At a World Anti-Slavery Convention in 1840 men voted to refuse women seating at this event. This forced the eight women who attended to sit behind a curtain where they could only see bits and pieces of this convention and hear what was going on from a far. Unfortunately the men did not know that their inconsiderate act started the push for a movement that later on would make it so women and men never had to be separated again. Behind those curtains Lucretia Mott and Elizabeth Cady Stanton met for the first time. At that moment in time the two women had vowed to hold a Women’s Rights Convention in the United States, and eight years later they did.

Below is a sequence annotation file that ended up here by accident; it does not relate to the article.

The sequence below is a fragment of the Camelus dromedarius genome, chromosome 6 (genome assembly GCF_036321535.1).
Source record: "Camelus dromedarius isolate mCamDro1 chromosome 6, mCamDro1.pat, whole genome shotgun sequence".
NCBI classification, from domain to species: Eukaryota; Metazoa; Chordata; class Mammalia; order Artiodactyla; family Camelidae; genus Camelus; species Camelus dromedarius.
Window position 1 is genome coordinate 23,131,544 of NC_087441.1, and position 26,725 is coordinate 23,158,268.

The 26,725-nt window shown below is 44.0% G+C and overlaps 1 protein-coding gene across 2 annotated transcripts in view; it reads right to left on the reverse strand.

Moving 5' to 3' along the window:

The Seneca Falls Convention of 1848 took place in upstate New York. Due to the many religious revivals there women felt that this was a place that was open to new ideas and would be a good place to start. This would be the first time that women would publically talk about the injustices they feel that their gender had experienced. Lucretia Mott’s husband would chair the meeting because it was unheard of for women to chair a meeting of both men and women (Parker). At the meeting Elizabeth Cady Stanton read her “Declaration of Rights and Sentiments.” Each resolution in the document was debated and if needed revised. The most important one being “ it is the duty of the women in this country to secure themselves their scared right to the elective franchise.” This took people by surprise because it was so extreme to ask for the right to vote right off the bat. Even though extreme this was the most important part of the document because ultimately the fight overall was to gain the right to vote for women. This resolution ended up being kept in the document although many people were uneasy about it. They also discussed other things like fair wage and greater respect for women in the work place. Women and men would work the same amount of hours and men could be paid up to eight dollars or more then a woman doing the same exact job. Women would also have a set schedule and expected to be paid for the hours that they were scheduled to work. If it was a slow day in the work place a boss would make someone go home early and not pay them for their scheduled shifts. More often then not they would make any woman go before any man. Working conditions were also awful. Work places were dirty and dangerous. A good example of this is the triangle shirtwaist factory fire in 1911. The bosses decided to lock the women in the factory until they were done making everything they had to make. When a fire started and there was no way for the women to get out they started to panic. One hundred and forty five women died some from the fire and some from jumping out the window knowing it was their only way out. This was a very tragic example of why it was so necessary for women to get better working conditions. Things like marriage and divorce laws were discussed. Surprisingly enough white women envied slave marriage because the government did not sanction it. If slaves were unhappy in a relationship then they could just walk out of decide for it to come to an end. The divorce laws that are decided on a state level had an unfair bias towards women and always favored men in any case of divorce. A women could loose all her belongings in the case of a divorce if the husband decided he wanted all of them. The Seneca Falls Convention was portrayed nicely when first being announced but after a few weeks many people wrote articles and papers bashing the convention and criticizing it. Even though a lot of people were portraying the convention in a negative light this one meeting of men and women got the ball rolling for women’s rights. The Seneca Falls Convention got other people all over the country to start listening, and also expressing their own feelings about suffrage and women’s rights negative and positive. This convention was the beginning of so much more for the women’s suffrage movement.